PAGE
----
The circuit court granted summary judgment in favor of Southern Health Corporation of Houston, Inc. d/b/a Trace Regional Hospital, and Marcia Morgan, a registered nurse. Aggrieved, Ruth Crosthwait appealed to the Supreme Court, which in turn assigned this case to the Court of Appeals. In a four-four plurality opinion (two judges not participating), the Court of Appeals affirmed the trial court’s grant of summary judgment. The case arose from a slip and fall incident at the hospital: Crosthwait was admitted to Trace Regional Hospital for treatment of fluctuating blood sugar stemming from diabetes. Crosthwait was eighty-two years old, lived alone, and generally could walk without assistance. While she was hospitalized, Crosthwait's attending physician instructed her to ring a bell to have a nurse assist her when she rose from her hospital bed. In 2008, Crosthwait was preparing to leave the hospital, and she decided to take a shower. Crosthwait called for Marcia Morgan to assist her with undressing. Crosthwait walked into the bathroom unassisted. Morgan offered Crosthwait a shower stool, which she accepted. Morgan then left and returned with a chair, which she placed in the shower. While Crosthwait showered, Morgan told Crosthwait she would have to leave to attend another patient. When Morgan returned, she turned off the shower and Crosthwait exited the shower. It was undisputed that the fall caused Crosthwait significant injury, including a broken hip and a loss of mobility and independence. Crosthwait filed suit against the hospital and Morgan. The hospital and Morgan filed a motion for summary judgment arguing that Crosthwait's action was for medical malpractice, and summary judgment was proper because, among other things, Crosthwait needed expert testimony to establish the duty of care owed to her by the hospital and to show whether that duty had been breached. Crosthwait responded that the claim was for ordinary negligence, for which expert testimony was not required. The circuit court granted the hospital’s motion, and Crosthwait appealed. Upon review, the Supreme Court agreed with the Court of Appeals and affirmed the trial court's grant of summary judgment. View "Crosthwait v. Southern Health Corporation of Houston, Inc." on Justia Law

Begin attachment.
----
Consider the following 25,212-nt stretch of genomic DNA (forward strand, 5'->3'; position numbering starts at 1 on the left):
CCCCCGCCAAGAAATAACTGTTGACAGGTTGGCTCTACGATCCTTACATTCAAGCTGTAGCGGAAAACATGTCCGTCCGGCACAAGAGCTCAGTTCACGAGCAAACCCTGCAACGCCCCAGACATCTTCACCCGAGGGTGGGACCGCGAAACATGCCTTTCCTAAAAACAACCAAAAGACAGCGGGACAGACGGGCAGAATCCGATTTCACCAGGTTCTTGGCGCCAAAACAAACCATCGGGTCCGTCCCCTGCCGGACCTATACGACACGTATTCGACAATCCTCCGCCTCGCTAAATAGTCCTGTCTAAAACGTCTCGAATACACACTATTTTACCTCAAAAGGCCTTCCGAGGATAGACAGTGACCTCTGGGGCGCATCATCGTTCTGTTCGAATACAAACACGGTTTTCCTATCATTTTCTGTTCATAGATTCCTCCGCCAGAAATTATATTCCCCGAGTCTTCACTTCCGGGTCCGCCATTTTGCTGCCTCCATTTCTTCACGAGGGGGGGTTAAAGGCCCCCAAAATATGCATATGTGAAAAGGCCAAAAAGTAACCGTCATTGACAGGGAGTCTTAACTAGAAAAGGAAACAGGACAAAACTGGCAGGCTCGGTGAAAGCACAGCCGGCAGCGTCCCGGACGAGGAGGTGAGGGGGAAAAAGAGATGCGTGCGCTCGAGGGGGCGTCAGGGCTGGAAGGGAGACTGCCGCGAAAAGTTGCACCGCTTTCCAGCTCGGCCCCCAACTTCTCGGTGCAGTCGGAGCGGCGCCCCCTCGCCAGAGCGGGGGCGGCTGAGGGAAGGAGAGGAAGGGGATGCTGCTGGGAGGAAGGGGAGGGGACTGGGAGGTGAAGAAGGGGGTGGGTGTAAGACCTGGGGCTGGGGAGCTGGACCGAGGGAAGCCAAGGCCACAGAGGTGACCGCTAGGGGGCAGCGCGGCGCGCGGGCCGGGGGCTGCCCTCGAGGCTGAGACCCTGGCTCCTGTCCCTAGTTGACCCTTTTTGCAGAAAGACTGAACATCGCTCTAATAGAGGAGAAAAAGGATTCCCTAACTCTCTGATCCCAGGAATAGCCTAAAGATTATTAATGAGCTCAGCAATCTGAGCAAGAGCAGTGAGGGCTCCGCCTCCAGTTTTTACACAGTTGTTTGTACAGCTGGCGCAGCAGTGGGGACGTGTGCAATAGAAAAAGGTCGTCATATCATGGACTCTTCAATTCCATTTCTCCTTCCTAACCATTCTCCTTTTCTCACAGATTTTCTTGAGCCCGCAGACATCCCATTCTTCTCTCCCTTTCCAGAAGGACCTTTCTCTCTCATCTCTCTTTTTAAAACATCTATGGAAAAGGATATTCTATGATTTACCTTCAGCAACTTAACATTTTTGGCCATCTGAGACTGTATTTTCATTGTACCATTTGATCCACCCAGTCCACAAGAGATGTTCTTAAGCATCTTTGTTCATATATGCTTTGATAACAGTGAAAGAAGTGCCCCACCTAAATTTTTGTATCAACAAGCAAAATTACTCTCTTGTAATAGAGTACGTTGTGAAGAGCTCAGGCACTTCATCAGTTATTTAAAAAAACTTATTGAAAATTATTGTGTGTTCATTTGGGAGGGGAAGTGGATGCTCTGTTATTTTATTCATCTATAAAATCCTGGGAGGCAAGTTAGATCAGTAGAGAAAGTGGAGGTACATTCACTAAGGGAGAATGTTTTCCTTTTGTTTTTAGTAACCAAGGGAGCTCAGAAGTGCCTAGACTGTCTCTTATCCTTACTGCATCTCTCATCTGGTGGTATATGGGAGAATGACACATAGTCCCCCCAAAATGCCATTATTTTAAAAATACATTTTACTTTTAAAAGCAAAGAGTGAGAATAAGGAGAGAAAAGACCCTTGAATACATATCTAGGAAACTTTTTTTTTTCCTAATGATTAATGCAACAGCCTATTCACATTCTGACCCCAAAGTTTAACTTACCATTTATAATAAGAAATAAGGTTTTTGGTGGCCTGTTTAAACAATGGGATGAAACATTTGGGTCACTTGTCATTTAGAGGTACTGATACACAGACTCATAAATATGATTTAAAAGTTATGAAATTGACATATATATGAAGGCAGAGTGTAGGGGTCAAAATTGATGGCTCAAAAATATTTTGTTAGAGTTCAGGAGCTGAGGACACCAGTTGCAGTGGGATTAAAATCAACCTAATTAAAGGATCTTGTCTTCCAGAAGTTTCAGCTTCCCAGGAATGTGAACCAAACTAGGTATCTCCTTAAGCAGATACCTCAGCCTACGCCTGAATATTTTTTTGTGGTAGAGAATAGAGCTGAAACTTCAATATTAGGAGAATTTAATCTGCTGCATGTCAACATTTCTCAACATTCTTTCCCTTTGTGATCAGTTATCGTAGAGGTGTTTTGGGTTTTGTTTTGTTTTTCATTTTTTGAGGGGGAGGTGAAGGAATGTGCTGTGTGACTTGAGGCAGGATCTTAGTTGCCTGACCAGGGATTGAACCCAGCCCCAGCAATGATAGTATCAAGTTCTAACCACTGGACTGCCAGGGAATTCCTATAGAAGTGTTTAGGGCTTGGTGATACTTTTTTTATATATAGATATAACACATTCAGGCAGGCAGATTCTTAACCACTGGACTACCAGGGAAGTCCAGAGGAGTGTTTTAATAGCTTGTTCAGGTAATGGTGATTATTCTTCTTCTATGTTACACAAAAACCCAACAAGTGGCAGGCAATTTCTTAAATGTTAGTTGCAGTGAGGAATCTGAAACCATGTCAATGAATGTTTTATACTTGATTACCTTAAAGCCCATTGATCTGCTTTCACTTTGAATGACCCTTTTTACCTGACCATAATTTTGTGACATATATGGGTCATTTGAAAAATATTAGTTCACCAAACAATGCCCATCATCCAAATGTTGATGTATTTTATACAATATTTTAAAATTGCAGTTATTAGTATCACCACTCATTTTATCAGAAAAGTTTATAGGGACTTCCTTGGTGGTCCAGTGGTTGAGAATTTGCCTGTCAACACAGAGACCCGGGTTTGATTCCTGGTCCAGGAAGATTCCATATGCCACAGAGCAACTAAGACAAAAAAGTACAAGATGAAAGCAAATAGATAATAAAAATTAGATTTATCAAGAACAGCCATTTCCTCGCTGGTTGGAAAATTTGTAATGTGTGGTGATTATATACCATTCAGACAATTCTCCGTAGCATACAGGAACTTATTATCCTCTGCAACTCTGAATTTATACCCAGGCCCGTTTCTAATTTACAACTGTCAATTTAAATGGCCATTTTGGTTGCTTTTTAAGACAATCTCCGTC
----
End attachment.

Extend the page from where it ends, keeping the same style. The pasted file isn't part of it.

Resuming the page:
Knapp v. St. Dominic-Jackson Memorial Hospital